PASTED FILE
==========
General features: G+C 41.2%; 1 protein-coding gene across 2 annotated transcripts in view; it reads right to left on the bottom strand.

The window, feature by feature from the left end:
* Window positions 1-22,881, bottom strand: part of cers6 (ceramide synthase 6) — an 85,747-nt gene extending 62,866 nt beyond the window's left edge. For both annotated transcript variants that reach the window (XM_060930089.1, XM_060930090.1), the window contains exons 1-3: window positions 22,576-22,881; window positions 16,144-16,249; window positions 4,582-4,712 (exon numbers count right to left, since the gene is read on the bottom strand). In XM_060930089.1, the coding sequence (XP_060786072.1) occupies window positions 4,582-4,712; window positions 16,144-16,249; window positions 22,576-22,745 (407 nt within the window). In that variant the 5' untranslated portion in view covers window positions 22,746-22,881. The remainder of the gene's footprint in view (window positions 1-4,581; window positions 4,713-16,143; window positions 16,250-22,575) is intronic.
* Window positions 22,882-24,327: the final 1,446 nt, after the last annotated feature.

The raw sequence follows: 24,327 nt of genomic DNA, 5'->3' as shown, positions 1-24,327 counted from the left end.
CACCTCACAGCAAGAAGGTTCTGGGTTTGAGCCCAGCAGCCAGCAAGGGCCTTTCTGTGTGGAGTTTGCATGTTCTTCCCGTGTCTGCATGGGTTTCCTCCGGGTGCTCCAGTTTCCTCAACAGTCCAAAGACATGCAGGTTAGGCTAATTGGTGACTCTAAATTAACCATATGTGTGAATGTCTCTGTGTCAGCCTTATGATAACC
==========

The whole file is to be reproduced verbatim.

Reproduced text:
General features: G+C 41.2%; 1 protein-coding gene across 2 annotated transcripts in view; it reads right to left on the bottom strand.

The window, feature by feature from the left end:
* Window positions 1-22,881, bottom strand: part of cers6 (ceramide synthase 6) — an 85,747-nt gene extending 62,866 nt beyond the window's left edge. For both annotated transcript variants that reach the window (XM_060930089.1, XM_060930090.1), the window contains exons 1-3: window positions 22,576-22,881; window positions 16,144-16,249; window positions 4,582-4,712 (exon numbers count right to left, since the gene is read on the bottom strand). In XM_060930089.1, the coding sequence (XP_060786072.1) occupies window positions 4,582-4,712; window positions 16,144-16,249; window positions 22,576-22,745 (407 nt within the window). In that variant the 5' untranslated portion in view covers window positions 22,746-22,881. The remainder of the gene's footprint in view (window positions 1-4,581; window positions 4,713-16,143; window positions 16,250-22,575) is intronic.
* Window positions 22,882-24,327: the final 1,446 nt, after the last annotated feature.

The raw sequence follows: 24,327 nt of genomic DNA, 5'->3' as shown, positions 1-24,327 counted from the left end.
CACCTCACAGCAAGAAGGTTCTGGGTTTGAGCCCAGCAGCCAGCAAGGGCCTTTCTGTGTGGAGTTTGCATGTTCTTCCCGTGTCTGCATGGGTTTCCTCCGGGTGCTCCAGTTTCCTCAACAGTCCAAAGACATGCAGGTTAGGCTAATTGGTGACTCTAAATTAACCATATGTGTGAATGTCTCTGTGTCAGCCTTATGATAACC